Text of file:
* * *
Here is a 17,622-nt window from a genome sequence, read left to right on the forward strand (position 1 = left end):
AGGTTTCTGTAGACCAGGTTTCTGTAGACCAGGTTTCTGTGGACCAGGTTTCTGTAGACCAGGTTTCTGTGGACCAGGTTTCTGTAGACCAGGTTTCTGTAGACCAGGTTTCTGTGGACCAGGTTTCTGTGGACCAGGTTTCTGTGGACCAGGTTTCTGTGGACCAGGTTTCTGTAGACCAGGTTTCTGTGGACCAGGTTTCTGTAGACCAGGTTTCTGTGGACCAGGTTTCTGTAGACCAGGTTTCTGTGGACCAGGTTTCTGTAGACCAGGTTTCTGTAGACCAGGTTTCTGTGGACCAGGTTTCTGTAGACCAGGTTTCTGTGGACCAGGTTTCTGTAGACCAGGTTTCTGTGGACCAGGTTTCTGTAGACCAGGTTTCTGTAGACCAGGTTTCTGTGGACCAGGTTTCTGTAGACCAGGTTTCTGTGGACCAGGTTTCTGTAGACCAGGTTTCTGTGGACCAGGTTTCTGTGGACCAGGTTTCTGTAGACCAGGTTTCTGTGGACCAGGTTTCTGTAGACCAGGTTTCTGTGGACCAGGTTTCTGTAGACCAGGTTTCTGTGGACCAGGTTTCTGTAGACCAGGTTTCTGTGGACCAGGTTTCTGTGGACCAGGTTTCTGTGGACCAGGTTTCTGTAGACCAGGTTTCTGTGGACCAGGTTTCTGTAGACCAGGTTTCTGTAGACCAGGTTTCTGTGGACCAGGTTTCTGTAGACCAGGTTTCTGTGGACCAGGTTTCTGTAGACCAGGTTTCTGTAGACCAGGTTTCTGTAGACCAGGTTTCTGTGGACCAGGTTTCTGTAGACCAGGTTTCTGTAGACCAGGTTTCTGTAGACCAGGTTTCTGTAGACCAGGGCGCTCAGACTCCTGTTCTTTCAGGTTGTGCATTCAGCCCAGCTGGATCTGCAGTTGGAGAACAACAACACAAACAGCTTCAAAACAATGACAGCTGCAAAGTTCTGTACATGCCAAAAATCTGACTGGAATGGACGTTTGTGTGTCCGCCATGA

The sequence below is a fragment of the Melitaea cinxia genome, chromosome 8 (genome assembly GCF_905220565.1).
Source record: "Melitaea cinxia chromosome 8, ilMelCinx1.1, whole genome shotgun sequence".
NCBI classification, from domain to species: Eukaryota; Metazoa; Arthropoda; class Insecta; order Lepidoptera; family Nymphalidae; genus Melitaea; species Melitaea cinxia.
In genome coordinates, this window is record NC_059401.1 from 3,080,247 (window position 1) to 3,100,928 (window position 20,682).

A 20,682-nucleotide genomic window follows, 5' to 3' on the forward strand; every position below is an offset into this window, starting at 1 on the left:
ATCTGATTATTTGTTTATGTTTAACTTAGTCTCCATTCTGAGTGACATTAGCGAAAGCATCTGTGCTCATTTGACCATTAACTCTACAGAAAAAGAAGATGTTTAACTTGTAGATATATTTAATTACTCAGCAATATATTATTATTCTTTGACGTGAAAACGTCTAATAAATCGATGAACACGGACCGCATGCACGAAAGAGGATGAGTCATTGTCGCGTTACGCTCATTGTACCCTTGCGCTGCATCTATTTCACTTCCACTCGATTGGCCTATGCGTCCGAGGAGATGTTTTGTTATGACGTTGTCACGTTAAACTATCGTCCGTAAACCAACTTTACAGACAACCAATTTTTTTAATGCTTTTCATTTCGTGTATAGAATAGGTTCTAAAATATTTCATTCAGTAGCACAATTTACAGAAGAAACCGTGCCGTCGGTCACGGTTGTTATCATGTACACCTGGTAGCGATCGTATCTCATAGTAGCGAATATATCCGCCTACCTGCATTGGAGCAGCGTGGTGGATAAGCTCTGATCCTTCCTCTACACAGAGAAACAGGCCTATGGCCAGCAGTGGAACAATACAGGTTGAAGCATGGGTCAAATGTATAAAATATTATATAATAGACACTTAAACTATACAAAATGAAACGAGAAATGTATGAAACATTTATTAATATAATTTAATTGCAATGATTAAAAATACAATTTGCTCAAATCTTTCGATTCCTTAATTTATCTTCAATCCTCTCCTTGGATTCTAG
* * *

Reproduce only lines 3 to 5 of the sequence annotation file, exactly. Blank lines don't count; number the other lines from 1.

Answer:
The sequence below is a fragment of the Melitaea cinxia genome, chromosome 8 (genome assembly GCF_905220565.1).
Source record: "Melitaea cinxia chromosome 8, ilMelCinx1.1, whole genome shotgun sequence".
NCBI classification, from domain to species: Eukaryota; Metazoa; Arthropoda; class Insecta; order Lepidoptera; family Nymphalidae; genus Melitaea; species Melitaea cinxia.